Risk Management for Businesses by Dr Giulia Dondoli

Meeting Topic


Everyone sometimes struggles with differentiating a need from a want. The author of this introduction remembers the discussion about ‘what do we want’ vs ‘what do we need’ being a massive part of shifting her family (and life) from the US to NZ 14 years ago. In this article, member Sarah McMurray gives us a simple yet effective way to begin to learn the difference for ourselves so that we can improve our relationship with money. Consider sharing how you navigate this issue during your 60-second introduction in the next meeting.

Needs and Wants By Sarah McMurray

One of my favourite quick jokes in the Pixar movie “Inside Out’ is when they are on the Train of Thought and Joy knocks over crates of facts and opinions, then tries to tidy them up.

Joy:  “Oh, no! These facts and opinions look so similar!”

Bing-Bong:  “Ah, don’t worry about it. Happens all the time.” Puts an armful of everything into the crate labelled ‘facts.’

In my line of work, it is the needs and wants that can look so similar.

“Asking yourself, is this thing I’m about to buy a need, or a want” is really common ‘be good with money’ advice.

The first problem with this advice is that needs and wants aren’t always that easy to tell apart.

It doesn’t help that when we really want something, our brains can instantly produce at least 17 reasons why we need it.

And the opposite problem can also occur. Sometimes we can find it very hard to allow ourselves to either want something, or to allow ourselves to have the thing that we want. Especially after a sustained period of having to deny ourselves any wants at all, the idea of spending on something that isn’t absolutely necessary can feel less like freedom and more like the beginning of a free-fall.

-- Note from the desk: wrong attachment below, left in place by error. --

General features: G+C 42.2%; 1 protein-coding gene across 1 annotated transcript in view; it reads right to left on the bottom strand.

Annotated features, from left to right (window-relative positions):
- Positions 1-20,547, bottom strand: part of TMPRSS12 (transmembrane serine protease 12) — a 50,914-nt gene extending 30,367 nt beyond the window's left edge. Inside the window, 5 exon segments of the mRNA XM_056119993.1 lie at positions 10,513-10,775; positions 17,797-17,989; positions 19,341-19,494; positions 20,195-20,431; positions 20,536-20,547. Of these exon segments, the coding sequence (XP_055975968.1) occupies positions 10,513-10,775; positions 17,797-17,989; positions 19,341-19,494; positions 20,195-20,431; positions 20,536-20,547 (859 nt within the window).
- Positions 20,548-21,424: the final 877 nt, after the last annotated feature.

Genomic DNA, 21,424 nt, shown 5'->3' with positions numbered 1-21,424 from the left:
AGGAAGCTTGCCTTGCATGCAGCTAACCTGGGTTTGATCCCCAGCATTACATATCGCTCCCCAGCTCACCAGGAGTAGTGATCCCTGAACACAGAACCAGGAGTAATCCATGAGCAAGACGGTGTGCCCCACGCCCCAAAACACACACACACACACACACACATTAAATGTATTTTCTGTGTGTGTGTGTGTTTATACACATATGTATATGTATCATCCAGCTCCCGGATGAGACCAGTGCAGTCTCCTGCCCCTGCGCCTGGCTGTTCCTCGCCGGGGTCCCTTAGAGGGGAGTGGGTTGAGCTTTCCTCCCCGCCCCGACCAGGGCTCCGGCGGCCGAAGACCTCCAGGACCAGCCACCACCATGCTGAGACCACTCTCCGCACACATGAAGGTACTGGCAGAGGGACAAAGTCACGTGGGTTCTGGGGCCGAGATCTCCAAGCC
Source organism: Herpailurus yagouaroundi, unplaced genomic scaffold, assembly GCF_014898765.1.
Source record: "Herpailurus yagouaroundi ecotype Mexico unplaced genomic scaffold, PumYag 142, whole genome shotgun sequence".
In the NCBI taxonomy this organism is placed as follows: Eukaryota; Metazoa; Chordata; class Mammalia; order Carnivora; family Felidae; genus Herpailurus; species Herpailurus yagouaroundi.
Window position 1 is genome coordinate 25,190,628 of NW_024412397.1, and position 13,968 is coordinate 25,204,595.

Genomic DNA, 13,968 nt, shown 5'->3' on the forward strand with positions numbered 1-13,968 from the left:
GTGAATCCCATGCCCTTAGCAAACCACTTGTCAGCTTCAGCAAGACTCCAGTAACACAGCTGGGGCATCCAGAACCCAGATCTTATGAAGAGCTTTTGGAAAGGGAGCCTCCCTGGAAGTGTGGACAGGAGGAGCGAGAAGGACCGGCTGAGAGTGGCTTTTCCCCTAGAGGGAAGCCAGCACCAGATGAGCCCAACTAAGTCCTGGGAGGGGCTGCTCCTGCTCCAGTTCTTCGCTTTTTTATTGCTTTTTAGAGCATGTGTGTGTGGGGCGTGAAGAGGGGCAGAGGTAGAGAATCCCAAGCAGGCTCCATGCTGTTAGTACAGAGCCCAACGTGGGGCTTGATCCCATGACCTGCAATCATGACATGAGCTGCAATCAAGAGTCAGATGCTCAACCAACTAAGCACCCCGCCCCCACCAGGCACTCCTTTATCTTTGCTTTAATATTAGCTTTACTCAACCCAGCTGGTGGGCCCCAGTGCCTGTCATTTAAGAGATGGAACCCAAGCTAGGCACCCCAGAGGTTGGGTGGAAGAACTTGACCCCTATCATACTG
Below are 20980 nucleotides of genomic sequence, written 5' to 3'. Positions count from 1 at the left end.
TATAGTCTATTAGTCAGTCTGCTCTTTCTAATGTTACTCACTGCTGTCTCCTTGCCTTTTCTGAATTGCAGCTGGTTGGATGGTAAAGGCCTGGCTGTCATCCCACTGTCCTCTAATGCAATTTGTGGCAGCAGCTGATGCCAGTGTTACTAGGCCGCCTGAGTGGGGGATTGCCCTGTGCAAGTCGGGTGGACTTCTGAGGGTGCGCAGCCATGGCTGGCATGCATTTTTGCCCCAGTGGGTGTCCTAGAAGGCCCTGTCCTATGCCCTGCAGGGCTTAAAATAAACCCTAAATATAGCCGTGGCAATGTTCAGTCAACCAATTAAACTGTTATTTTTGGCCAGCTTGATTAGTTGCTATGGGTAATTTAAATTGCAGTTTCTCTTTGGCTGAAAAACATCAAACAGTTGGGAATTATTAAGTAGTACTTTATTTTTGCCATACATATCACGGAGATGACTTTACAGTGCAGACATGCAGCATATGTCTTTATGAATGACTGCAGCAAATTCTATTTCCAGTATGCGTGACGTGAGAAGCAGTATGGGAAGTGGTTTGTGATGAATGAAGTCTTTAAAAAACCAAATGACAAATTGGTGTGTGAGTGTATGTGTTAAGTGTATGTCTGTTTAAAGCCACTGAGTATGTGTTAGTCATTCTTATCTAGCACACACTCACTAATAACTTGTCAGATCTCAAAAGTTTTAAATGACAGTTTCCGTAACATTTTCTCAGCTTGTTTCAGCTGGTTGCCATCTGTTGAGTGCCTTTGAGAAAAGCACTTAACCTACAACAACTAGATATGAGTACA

When we’ve taken on the idea that (basic) needs can be (begrudgingly) fulfilled, but that all wants are a frivolous waste of money, we quickly get to the point where we’re living in deprivation.

We can all live like this for a while, especially if doing so allows us to achieve an important goal, or if we know it will end in a certain time frame. But living with constant deprivation can lead to acting out and overspending – a “Damn it, I’m worth it!” attempt at self-care.

What’s needed is a way to tell our true needs and wants apart. I’m yet to find a better way to do that than my favourite quote from Karen McCall: